The discovery of per-and poly-fluoroalkyl substances (PFAS) contamination in groundwater near the former Gonnian Platers factory at Georgetown is the latest chapter in a 30 years saga to manage the effects of legacy industrial pollution at Hamilton North.
The former Australian Gas Light Company on Chatham Road and the former Electric Lamp Manufacturers of Australia factory on Clyde Street both left trails of pollution in the suburb long after their doors closed.
An $11.5 million clean-up project is presently underway at the seven hectare former gasworks site, which operated between 1913 and 1985.
An analysis of contaminants left on the site revealed a range of known carcinogens, potentially carcinogenic compounds and toxic compounds including benzene, polycyclic aromatic hydrocarbons (PAHs), total recoverable hydrocarbons (TRH), benzo(a)pyrene, cyanide, ammonia and lead.
A 2016 report noted some of the toxins, including cyanide, ammonia and lead, were leaching into groundwater and posed a risk to human health.
The site's owner Jemena plans to remediate the area to a point where it will be suitable for commercial and industrial purposes.
Potential cancer-causing contaminants, volatile chlorinated compounds, zinc and lead were found also in the ground near the former ELMA lamp works site in 2002.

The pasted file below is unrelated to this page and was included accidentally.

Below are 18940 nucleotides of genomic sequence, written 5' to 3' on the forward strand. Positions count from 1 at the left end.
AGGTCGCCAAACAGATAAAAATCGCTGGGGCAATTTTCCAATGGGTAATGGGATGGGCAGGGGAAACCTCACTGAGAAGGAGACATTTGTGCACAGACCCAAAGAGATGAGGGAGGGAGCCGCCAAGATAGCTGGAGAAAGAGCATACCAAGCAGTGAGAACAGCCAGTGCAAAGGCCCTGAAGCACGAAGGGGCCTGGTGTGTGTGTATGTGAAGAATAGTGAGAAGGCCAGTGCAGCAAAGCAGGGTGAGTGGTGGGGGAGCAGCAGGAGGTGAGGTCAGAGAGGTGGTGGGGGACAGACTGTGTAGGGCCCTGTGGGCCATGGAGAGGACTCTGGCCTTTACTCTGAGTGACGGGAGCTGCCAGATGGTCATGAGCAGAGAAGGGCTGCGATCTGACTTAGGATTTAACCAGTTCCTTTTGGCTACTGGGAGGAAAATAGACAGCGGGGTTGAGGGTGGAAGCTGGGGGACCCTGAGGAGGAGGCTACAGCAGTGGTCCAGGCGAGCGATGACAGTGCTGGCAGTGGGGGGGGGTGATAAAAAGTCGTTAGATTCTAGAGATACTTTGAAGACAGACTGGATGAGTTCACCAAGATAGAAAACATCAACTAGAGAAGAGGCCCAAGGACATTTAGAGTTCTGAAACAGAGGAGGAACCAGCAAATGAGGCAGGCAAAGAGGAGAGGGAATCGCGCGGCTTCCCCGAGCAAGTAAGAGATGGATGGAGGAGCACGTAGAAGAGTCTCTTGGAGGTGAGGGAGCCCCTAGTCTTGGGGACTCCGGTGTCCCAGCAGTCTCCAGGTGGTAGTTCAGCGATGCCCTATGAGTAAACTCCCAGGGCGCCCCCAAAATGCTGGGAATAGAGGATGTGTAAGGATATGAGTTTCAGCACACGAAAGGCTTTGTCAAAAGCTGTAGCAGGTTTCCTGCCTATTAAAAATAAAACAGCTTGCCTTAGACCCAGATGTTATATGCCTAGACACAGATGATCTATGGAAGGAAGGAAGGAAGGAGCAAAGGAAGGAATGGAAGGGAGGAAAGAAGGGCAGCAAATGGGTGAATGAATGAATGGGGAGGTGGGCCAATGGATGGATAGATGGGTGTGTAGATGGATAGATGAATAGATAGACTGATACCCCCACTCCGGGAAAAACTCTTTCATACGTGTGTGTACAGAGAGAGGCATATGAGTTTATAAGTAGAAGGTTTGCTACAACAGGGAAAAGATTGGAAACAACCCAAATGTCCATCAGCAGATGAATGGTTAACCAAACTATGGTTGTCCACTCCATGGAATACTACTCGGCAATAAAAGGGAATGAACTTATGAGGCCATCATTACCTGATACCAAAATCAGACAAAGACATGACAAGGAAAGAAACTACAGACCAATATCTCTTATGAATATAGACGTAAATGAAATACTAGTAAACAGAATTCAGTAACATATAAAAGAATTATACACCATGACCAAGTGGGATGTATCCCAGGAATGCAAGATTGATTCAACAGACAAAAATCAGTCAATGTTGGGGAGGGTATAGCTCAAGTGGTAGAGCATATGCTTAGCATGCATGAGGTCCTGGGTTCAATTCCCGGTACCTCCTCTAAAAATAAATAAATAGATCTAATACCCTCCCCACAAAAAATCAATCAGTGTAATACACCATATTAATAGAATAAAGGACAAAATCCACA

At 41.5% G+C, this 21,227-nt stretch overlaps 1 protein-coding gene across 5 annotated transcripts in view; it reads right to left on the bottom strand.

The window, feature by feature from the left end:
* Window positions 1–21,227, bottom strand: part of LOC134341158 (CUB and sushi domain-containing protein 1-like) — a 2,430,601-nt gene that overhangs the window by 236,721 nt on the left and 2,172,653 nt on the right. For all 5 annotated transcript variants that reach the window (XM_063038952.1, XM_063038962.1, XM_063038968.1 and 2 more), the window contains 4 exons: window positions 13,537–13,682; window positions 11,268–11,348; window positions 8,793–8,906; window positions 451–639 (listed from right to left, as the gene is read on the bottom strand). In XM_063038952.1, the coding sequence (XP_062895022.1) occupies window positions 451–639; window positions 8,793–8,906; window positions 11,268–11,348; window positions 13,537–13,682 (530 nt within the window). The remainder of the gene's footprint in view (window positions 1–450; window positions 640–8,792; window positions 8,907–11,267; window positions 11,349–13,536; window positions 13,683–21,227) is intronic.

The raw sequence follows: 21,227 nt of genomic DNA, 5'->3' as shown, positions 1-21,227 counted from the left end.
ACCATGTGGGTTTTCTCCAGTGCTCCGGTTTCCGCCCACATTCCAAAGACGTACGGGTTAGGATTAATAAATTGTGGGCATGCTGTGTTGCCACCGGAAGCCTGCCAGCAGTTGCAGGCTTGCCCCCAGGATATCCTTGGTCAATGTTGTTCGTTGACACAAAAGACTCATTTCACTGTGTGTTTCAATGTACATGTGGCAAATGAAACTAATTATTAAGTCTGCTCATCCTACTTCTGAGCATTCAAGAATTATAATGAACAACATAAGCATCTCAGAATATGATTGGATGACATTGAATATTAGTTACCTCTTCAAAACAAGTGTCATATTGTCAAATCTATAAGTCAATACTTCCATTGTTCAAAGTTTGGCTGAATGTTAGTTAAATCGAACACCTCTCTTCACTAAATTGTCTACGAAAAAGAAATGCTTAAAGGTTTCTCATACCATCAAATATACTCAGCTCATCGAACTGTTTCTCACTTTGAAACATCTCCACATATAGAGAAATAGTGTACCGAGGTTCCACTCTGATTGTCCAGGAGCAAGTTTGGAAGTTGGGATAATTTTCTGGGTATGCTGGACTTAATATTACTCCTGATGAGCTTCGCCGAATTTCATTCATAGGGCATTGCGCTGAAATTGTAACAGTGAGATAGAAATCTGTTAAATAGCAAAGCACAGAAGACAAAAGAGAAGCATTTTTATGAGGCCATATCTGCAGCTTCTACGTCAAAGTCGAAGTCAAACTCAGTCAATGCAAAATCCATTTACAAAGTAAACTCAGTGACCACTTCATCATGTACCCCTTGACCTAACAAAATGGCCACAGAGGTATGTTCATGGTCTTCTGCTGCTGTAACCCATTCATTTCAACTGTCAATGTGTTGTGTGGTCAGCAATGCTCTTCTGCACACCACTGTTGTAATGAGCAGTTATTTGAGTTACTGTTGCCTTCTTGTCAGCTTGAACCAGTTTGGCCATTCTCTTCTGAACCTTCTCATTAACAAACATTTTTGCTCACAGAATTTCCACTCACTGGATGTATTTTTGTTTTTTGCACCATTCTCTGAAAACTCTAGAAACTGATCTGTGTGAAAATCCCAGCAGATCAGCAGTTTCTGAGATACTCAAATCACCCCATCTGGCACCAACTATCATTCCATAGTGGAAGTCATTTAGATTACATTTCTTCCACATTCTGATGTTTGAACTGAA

The Environment Protection Authority advised nearby residents to stop using their backyard bores in 2003.
The authority's representatives visited the suburb again last week after groundwater testing revealed PFAS pollution was moving away from the former Goninan electroplating facility on Broadmeadow Road in a south-west direction.
Residents in streets near factory were asked if they consumed groundwater or ate backyard vegetables to determine if precautionary dietary advice was required to minimise exposure to PFAS.
An Environment Protection Authority spokesman said the long-standing national approach to managing the impacts of site contamination, including PFAS, was to focus on minimising potential human exposure.
"Minimising human exposure may include eliminating consumption of contaminated groundwater and eliminating the consumption of vegetables watered with contaminated groundwater," he said.
"It is important to note that Hamilton North residents have access to town water supplied by Hunter Water, which remains safe to use."
"Last week, the Environment Protection Authority visited local residents to remind them to not use bore water."